The 100 calories of Christmas cookies
From now until the New Year, it seems we’re surrounded by festive foods and sweets.
Even the cookies on your supermarket shelves are dressing up a little, changing their shapes and shifting to holiday flavors.
How to stay in control if you’re kooky for cookies? Consumer Reports offers this advice – start by knowing what 100 calories look like:
- Pepperidge Farm Gingerman Cookies – 3.1
- Nabisco Winter Oreos – 1.4
- Bahlsen Pfeffernusse – 2.5
- Sherwood Danish Delights – 2.4
- Pepperidge Farm Milano Cookies Candy – 1.5
- Keebler Fudge Stripes – 1.4
- Pillsbury Ready to Bake! Shape Sugar Cookies – 1.8
- Trader Joe’s Dark Chocolate Stars Shortbread – 2.9
‘Tis the season for temptation, if you’re tracking your sweet intake, take stock of the cookies you eat.
For starters, three of Pepperidge Farm Gingerman Cookies plus a foot have a hundred calories.
And check out Nabisco Winter Oreos decked out in red, but the flavor is the same. About one and a half of these equal 100 calories.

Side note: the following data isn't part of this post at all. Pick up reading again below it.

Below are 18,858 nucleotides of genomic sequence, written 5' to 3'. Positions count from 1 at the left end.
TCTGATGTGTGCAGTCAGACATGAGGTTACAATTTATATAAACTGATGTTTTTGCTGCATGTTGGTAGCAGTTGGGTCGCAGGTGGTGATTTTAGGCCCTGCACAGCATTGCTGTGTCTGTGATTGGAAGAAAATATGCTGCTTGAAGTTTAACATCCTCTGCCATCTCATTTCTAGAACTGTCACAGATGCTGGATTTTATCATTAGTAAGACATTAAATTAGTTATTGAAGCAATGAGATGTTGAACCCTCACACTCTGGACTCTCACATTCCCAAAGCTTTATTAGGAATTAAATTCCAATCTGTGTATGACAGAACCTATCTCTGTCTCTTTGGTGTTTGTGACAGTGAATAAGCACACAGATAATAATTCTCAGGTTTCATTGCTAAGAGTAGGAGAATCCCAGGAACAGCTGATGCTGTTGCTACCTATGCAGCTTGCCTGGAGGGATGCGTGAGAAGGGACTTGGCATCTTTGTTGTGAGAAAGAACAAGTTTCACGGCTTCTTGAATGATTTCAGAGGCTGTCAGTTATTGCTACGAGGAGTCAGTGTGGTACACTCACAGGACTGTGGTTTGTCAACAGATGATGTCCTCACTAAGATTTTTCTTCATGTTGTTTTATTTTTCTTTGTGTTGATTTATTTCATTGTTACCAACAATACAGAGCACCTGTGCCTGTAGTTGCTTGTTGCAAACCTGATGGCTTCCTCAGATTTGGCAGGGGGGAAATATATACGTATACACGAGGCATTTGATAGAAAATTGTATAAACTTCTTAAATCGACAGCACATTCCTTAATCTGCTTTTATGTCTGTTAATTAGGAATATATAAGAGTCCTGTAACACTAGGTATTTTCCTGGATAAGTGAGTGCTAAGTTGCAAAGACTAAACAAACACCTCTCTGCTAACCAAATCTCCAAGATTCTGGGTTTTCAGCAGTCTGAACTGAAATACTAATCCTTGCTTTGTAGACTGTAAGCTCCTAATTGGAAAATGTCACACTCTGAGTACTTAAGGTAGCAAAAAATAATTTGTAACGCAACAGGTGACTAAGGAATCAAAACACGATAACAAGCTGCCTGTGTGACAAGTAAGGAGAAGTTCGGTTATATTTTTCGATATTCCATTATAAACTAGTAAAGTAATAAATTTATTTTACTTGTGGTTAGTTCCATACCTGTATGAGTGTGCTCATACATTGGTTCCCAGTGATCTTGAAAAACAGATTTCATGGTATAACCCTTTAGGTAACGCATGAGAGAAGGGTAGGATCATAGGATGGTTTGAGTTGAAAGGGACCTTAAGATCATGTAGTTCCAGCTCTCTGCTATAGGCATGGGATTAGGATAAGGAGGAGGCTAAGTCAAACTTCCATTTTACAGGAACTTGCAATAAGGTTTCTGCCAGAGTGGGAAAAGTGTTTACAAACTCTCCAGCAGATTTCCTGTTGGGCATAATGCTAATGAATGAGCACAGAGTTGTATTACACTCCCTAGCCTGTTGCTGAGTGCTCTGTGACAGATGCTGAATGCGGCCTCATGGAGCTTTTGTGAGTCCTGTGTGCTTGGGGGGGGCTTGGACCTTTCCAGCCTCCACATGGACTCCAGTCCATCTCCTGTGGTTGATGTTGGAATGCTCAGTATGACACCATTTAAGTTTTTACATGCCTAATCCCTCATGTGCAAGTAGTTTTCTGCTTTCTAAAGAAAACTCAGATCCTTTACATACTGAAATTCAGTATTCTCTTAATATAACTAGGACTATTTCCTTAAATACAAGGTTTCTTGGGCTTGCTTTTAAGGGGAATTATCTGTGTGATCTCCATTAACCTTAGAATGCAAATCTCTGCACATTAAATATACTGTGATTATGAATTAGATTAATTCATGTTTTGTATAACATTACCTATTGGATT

For those of you who think pfeffernusse are nice, two and a half of the spicy little dome cookies from Bahlsen are 100 calories.
Butter cookies are classic and Sherwood Danish Delights tins are a familiar sight during the holidays. For a hundred calories you can eat about two and a third of them.
And it wouldn’t be the holidays without candy cane flavors. Consumer Reports checked out two popular minty cookies.
Pepperidge Farm Milano Cookies Candy Cane version layers chocolate and peppermint, about one and a half cookies come to 100 calories.
And 1.4 of these Keebler Fudge Stripes Peppermint cookies stack up to 100 calories.
A shortcut to decorating cookies? Pillsbury Ready to Bake! Shape Sugar Cookies are all shaped like circles, but cute. A little less than two of these come to 100 calories.
And why settle for round when you can see stars? Trader Joe’s Dark Chocolate Stars Shortbread cookies have a certain sparkle. A little less than three of these make 100 calories. Enjoy them with a dipper of milk!
Consumer Reports dieticians advise that it’s fun and fine to indulge, but just control those portions.